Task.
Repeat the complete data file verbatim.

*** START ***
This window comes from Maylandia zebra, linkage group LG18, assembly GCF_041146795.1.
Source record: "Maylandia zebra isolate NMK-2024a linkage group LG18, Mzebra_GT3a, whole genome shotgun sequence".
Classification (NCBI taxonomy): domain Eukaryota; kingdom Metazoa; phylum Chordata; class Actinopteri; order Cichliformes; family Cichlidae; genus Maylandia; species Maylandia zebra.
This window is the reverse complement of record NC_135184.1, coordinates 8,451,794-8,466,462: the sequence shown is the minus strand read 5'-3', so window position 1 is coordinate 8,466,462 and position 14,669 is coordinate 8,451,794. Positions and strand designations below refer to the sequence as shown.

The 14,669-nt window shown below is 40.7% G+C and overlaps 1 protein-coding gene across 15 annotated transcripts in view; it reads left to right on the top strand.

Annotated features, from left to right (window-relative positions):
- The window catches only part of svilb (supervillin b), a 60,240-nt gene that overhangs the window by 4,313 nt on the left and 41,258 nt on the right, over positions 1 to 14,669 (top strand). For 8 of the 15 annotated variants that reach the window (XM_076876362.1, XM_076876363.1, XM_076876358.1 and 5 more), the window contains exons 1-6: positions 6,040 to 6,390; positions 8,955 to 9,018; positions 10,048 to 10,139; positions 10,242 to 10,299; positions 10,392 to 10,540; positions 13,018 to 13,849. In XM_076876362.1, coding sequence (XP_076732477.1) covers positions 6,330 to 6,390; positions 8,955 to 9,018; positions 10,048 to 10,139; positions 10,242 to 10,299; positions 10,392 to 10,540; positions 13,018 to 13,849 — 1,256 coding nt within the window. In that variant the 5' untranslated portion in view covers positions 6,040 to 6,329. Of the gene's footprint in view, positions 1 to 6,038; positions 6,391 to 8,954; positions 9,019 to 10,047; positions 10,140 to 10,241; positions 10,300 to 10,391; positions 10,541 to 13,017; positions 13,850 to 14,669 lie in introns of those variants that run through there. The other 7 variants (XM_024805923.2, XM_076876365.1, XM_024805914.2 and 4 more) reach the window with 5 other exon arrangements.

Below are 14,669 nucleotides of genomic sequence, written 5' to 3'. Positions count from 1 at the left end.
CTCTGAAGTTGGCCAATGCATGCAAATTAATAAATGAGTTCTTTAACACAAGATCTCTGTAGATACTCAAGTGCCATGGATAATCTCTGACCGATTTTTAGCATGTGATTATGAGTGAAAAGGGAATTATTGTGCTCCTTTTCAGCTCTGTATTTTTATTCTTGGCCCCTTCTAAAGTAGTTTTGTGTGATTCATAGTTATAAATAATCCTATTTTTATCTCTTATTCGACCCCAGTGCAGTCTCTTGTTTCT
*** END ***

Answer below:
This window comes from Maylandia zebra, linkage group LG18, assembly GCF_041146795.1.
Source record: "Maylandia zebra isolate NMK-2024a linkage group LG18, Mzebra_GT3a, whole genome shotgun sequence".
Classification (NCBI taxonomy): domain Eukaryota; kingdom Metazoa; phylum Chordata; class Actinopteri; order Cichliformes; family Cichlidae; genus Maylandia; species Maylandia zebra.
This window is the reverse complement of record NC_135184.1, coordinates 8,451,794-8,466,462: the sequence shown is the minus strand read 5'-3', so window position 1 is coordinate 8,466,462 and position 14,669 is coordinate 8,451,794. Positions and strand designations below refer to the sequence as shown.

The 14,669-nt window shown below is 40.7% G+C and overlaps 1 protein-coding gene across 15 annotated transcripts in view; it reads left to right on the top strand.

Annotated features, from left to right (window-relative positions):
- The window catches only part of svilb (supervillin b), a 60,240-nt gene that overhangs the window by 4,313 nt on the left and 41,258 nt on the right, over positions 1 to 14,669 (top strand). For 8 of the 15 annotated variants that reach the window (XM_076876362.1, XM_076876363.1, XM_076876358.1 and 5 more), the window contains exons 1-6: positions 6,040 to 6,390; positions 8,955 to 9,018; positions 10,048 to 10,139; positions 10,242 to 10,299; positions 10,392 to 10,540; positions 13,018 to 13,849. In XM_076876362.1, coding sequence (XP_076732477.1) covers positions 6,330 to 6,390; positions 8,955 to 9,018; positions 10,048 to 10,139; positions 10,242 to 10,299; positions 10,392 to 10,540; positions 13,018 to 13,849 — 1,256 coding nt within the window. In that variant the 5' untranslated portion in view covers positions 6,040 to 6,329. Of the gene's footprint in view, positions 1 to 6,038; positions 6,391 to 8,954; positions 9,019 to 10,047; positions 10,140 to 10,241; positions 10,300 to 10,391; positions 10,541 to 13,017; positions 13,850 to 14,669 lie in introns of those variants that run through there. The other 7 variants (XM_024805923.2, XM_076876365.1, XM_024805914.2 and 4 more) reach the window with 5 other exon arrangements.

Below are 14,669 nucleotides of genomic sequence, written 5' to 3'. Positions count from 1 at the left end.
CTCTGAAGTTGGCCAATGCATGCAAATTAATAAATGAGTTCTTTAACACAAGATCTCTGTAGATACTCAAGTGCCATGGATAATCTCTGACCGATTTTTAGCATGTGATTATGAGTGAAAAGGGAATTATTGTGCTCCTTTTCAGCTCTGTATTTTTATTCTTGGCCCCTTCTAAAGTAGTTTTGTGTGATTCATAGTTATAAATAATCCTATTTTTATCTCTTATTCGACCCCAGTGCAGTCTCTTGTTTCT